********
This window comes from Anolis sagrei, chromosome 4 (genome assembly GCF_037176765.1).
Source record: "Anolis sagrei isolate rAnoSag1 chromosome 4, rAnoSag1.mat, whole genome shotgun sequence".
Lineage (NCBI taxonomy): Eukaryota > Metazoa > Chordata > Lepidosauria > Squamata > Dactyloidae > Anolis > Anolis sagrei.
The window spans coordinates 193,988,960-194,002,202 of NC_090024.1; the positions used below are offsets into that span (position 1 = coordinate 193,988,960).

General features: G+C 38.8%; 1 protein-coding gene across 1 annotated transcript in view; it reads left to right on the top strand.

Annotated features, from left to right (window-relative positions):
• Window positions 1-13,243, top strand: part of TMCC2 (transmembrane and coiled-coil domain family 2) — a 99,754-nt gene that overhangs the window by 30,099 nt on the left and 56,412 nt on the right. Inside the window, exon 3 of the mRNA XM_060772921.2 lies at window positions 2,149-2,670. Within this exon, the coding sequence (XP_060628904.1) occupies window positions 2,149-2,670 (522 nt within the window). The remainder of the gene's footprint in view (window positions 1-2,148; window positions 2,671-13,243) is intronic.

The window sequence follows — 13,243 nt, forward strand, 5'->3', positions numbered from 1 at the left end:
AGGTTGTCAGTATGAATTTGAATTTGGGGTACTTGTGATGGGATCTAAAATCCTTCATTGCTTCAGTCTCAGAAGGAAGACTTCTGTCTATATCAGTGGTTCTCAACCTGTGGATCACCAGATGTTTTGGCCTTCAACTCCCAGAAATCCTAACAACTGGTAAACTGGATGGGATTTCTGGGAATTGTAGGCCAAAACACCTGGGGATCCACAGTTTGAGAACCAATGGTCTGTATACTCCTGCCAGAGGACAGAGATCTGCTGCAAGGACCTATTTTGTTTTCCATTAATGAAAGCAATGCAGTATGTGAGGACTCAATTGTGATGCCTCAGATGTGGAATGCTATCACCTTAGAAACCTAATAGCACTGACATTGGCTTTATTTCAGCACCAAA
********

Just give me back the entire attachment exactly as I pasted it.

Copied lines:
This window comes from Anolis sagrei, chromosome 4 (genome assembly GCF_037176765.1).
Source record: "Anolis sagrei isolate rAnoSag1 chromosome 4, rAnoSag1.mat, whole genome shotgun sequence".
Lineage (NCBI taxonomy): Eukaryota > Metazoa > Chordata > Lepidosauria > Squamata > Dactyloidae > Anolis > Anolis sagrei.
The window spans coordinates 193,988,960-194,002,202 of NC_090024.1; the positions used below are offsets into that span (position 1 = coordinate 193,988,960).

General features: G+C 38.8%; 1 protein-coding gene across 1 annotated transcript in view; it reads left to right on the top strand.

Annotated features, from left to right (window-relative positions):
• Window positions 1-13,243, top strand: part of TMCC2 (transmembrane and coiled-coil domain family 2) — a 99,754-nt gene that overhangs the window by 30,099 nt on the left and 56,412 nt on the right. Inside the window, exon 3 of the mRNA XM_060772921.2 lies at window positions 2,149-2,670. Within this exon, the coding sequence (XP_060628904.1) occupies window positions 2,149-2,670 (522 nt within the window). The remainder of the gene's footprint in view (window positions 1-2,148; window positions 2,671-13,243) is intronic.

The window sequence follows — 13,243 nt, forward strand, 5'->3', positions numbered from 1 at the left end:
AGGTTGTCAGTATGAATTTGAATTTGGGGTACTTGTGATGGGATCTAAAATCCTTCATTGCTTCAGTCTCAGAAGGAAGACTTCTGTCTATATCAGTGGTTCTCAACCTGTGGATCACCAGATGTTTTGGCCTTCAACTCCCAGAAATCCTAACAACTGGTAAACTGGATGGGATTTCTGGGAATTGTAGGCCAAAACACCTGGGGATCCACAGTTTGAGAACCAATGGTCTGTATACTCCTGCCAGAGGACAGAGATCTGCTGCAAGGACCTATTTTGTTTTCCATTAATGAAAGCAATGCAGTATGTGAGGACTCAATTGTGATGCCTCAGATGTGGAATGCTATCACCTTAGAAACCTAATAGCACTGACATTGGCTTTATTTCAGCACCAAA